Note: This is the fourteenth of fifteen parts. Click here to read from the beginning.
Somehow, 28 days have passed since I arrived in Majuro, and, as I write, my reality is that I have one day left here. I have a very ambivalent heart and spirit, so it will be hard to tell you what I will and won’t miss.
But, of course, I will give it a try.
There is one thing I absolutely will not miss, and that’s the lack of sanitation. I have seen more trash on the ground and along the shore here, where it literally becomes part of the landscape and weaves itself into coral and jetties, than I have ever seen anywhere in my life. I have killed 12 cockroaches and laid eyes on dozens more. I have also seen 10 rats, not to mention some unspeakables on the beach. So, yes, enough of that.
These are the three things I will miss without qualification: Molly, the island of Eneko and the balmy climate here.
I had actually blocked out that when I leave, Molly is not coming with me. I woke up one morning, remembering, and it made me so sad it was difficult to fall back to sleep. Molly will be home in early summer, though, so I’ve made peace with leaving her behind.
Eneko, though, I likely will never see again. It is the most beautiful, serene place I have ever been, and it was truly sad to drive away from it for the last time yesterday with Steve, the captain of the boat. Eneko, it was a true privilege to know you.
And the steamy, hot climate. Sigh. What can I say? I loved the baking hot sun, sunbathing, swimming, wearing summer dresses and flip flops in January.
Here are all the rest of the things I have mixed feelings about:
Transportation. While there are times that I have missed my car, and I will be happy to zip to the grocery store when I need food, there is something innately satisfying about going to the store on foot with an empty backpack and totes and packing our food home. It’s good exercise, which I always appreciate, but it also makes me feel independent, strong and resourceful. Also, I have enjoyed taking taxis to the places too far away to be walking destinations; paying 50 cents for a ride here and there is incredibly economical and smart.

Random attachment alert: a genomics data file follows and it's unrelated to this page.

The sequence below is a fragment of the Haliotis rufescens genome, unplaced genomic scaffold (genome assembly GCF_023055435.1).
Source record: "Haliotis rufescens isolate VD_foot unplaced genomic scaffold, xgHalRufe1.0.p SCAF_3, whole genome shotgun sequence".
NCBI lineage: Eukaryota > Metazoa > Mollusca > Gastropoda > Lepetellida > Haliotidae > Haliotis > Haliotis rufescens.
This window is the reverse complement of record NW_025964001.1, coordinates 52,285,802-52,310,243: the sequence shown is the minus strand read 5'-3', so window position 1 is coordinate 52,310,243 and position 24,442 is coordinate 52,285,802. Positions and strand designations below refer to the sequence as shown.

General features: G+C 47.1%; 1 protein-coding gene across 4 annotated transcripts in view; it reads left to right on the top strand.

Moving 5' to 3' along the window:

The culture here. Yes, it is filthy, and people are in need. Most of the dogs limp, and the cats are perpetually hungry, but there is a certain ease and comfort with which people go through their lives that I like to see. It is simple pleasure. Children play volleyball at night with their parents and friends. They play in the fields. Men and women barbecue and talk late into the night in their outdoor kitchens. And there is pride and generosity here. Fierce pride in the country, and loyalty.
The children. Truly a mixed blessing. I love to watch them. I have loved playing with them and getting to know them, but they break my heart too. They need so much and some of them, I have discovered, do know it. They look for ways to befriend the “rubellies”—the white people—in hopes that we will help them, or take them with us when we go. I wish I could take them all.
The lack of resources. It is the dry season here, so water supplies are short. Some families have run out of water. Some laundromats, too. Molly and I work hard to preserve water in the kitchen and in the bathroom. I won’t miss the worry of having no water, but it a good practice to be so completely aware of waste and to practice conservation so scrupulously. With electricity, too. The system here is to put money down for “points” on what’s called the Cashpower system. As you make coffee, run the AC or cook dinner, you see your points decreasing and, at zero, your power shuts off. It makes you think twice about keeping the coffeepot on for an extra hour, just to keep what remains in it warm.
I’m sitting under a tarp next to the sea as I write this. I was sleeping in the sun when a storm approached, and I took cover.
Storms come and go very quickly here, as do many of the people who live here, like the fisherman I can see in port who come for provisions and a rest in this small harbor and then head back out to sea
I guess I have now become one of those people who come and then go.
I take fabulous memories and gratitude with me, and I leave you with my youngest child to educate your children.
Goodbye beautiful island.
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